I’m realizing that there’s an irony in what those of us who spend our time shouting our “outlooks” to the rafters about the customer experience are doing. For the most part, we’re commenting on and chronicling what has been going on since the dawn of man. It’s called conversation. Most importantly, conversations at specific locations.
Of course, to belabor an obvious point, in the past, present, and future, those locations were, are, and will be marketplaces, homes, on the street, inside of other buildings almost any place that humans get together. When humans banded into groups of like interest or practice they formed organizations that effectively localized or focused conversation around those interests. So we saw investment clubs or book review groups or veterans halls or even stadia where people of mostly like mind get together for a short time. Think about it. The investment clubs are communities of interest those who are interested in figuring out what’s the best way to invest. The veterans’ halls are communities of practice those who fought in foreign wars. The stadia, which might host a baseball game for your community team (the Yankees, of course), are outcome-based communities. When the event is over, people of like mind disengage and go home. But they congregate for that time to achieve or observe that outcome.
In other words, what we’re going to discuss here was physical and “analog” long before it was web-based and digital. The conversations that go on in all these places are actually that: interactions and communications between people for some reason at a tangible location.
The online communities are dramatically transforming what defines a location, but they are also impacting the physical locations where we congregate.
Just So Ba-NAL, Dahling All You Dahlings
If this was 1990, and you made the oft-repeated comment, “This does nothing for me, ”that would have been a statement of purely personal expression. You would have gotten a nod of the head or perhaps a disgusted stare from one or two people who felt it did something for them and that’s pretty much it.
However, in the year you’re reading this (or 2525, according to Zagar and Evans), “does nothing for me” is social commentary that sets off alarms everywhere. Why? Because the customer is possibly telling that to thousands of people who actually listen to him.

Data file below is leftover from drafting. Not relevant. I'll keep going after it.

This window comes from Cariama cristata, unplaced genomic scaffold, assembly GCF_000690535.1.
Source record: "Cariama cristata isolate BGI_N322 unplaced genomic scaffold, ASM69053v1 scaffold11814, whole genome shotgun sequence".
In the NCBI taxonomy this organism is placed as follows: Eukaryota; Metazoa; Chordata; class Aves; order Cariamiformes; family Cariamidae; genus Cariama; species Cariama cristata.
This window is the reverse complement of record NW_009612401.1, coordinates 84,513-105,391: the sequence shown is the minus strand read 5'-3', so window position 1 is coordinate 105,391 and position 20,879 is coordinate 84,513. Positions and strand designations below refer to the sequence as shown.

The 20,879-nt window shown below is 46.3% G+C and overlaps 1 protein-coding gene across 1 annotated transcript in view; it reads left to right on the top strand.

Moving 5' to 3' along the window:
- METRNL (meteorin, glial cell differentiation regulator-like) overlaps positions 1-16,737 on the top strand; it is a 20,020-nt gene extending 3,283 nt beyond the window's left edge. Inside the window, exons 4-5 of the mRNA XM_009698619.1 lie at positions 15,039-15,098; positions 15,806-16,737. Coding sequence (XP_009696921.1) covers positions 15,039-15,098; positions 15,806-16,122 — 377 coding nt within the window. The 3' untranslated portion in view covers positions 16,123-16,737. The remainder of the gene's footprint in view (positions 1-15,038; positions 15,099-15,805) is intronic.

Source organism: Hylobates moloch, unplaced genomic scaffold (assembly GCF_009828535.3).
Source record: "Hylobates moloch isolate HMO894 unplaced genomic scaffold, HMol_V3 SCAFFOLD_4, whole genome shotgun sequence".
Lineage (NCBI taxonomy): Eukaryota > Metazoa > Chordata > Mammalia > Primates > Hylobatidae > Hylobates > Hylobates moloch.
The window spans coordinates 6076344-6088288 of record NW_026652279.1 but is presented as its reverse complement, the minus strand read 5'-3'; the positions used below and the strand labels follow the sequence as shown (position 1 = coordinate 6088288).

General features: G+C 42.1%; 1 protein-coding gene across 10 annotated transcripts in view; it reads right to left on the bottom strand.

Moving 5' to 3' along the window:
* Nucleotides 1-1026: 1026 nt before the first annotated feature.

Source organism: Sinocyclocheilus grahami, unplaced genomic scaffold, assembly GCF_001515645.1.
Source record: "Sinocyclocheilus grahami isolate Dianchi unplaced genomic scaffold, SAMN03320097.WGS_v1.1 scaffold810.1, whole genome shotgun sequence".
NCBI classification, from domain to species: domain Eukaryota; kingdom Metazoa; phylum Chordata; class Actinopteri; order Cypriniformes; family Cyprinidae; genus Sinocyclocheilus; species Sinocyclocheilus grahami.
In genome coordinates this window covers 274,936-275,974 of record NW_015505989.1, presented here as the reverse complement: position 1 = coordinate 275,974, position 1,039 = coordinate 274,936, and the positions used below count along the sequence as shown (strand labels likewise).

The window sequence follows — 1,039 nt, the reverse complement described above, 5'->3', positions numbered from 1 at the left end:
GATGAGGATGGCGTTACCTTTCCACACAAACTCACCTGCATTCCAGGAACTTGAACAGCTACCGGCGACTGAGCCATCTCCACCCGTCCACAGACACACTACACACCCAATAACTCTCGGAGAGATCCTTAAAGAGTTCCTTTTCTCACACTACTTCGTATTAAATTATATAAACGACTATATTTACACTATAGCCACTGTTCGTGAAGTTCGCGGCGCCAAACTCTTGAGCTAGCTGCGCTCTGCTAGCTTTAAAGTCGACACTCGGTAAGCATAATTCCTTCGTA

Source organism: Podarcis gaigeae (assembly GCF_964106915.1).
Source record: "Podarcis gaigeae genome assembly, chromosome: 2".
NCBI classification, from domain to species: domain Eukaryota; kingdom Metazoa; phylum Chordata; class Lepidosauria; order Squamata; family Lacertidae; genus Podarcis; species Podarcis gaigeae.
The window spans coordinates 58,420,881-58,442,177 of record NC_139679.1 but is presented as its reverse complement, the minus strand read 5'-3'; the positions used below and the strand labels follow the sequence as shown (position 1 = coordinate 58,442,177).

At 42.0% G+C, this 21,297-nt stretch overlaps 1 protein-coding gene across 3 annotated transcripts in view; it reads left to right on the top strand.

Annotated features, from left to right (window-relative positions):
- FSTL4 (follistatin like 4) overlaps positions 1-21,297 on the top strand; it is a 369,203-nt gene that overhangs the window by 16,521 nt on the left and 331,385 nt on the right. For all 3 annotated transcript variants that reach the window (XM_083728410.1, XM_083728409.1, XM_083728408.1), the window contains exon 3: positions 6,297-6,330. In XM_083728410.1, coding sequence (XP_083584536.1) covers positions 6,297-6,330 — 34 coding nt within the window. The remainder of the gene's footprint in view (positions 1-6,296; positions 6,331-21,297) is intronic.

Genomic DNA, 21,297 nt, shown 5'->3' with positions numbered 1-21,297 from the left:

In the present, the customer is willing to talk to people they don’t know without a second thought because the tools are so available. What makes this even more powerful and potentially dangerous is that they can easily find online locations teeming with citizens who might have generally similar interests and views or identical specific outlooks. For example, there are sites devoted to satellite TV with forums like Satellite TV Forum where you can vent about DirecTV or Dish Network.
You need to know what these things are, how the network works, who the influencers are within the network, and what you as a corporate mogul can do to involve your company and maybe even yourself in this conversation going on outside your corporate walls. That’s where the enterprise social network comes in for one part of the solution.
What Are Social Networks and Communities, for Real?
To get some idea of the definition of community, we’re heading back to the 1950s. So go buy yourself a chocolate malt, flip on some Elvis, slip on those white bucks, and pay attention.
In 1955, George Hillery, Jr., a professor of sociology at Virginia Polytechnic Institute, took 94 sociological definitions of the term “community” and analyzed them. He found 16 common concepts within the 94 different characterizations. Interestingly, he found only one concept that was common among all 94 and that was the most obvious: they all involve people. That said, he found that “69 are in accord that social interaction, area, and a common tie or ties are commonly found in community life.”
Those common areas define communities today too. Most online communities are built around a location that gives a like-minded group of people a place to interact around their common interest. That would be a 95th definition. For the sake of easy sailing, I’m going to use “social networks” and “communities” more or less interchangeably.
Social networks exist indigenously. The primary difference between the current social networks and the traditional ones are that you don’t have to physically be in the presence of the other members or the key intersection points of the network (called nodes) to have an impact on the network. The new digital versions have other advantages. You can capture the data that is provided by the members’conversations. With the right tools, you can respond to the members’concerns, fears, disgust, or love, even if you had no idea that the member was conversing about it that day. You can uncover and analyze the conversation a lot easier than in the past. It’s no longer an issue of someone going behind other members’ or the network facilitator’s backs. All the information is right there for the picking. Transparency is the order of the day.
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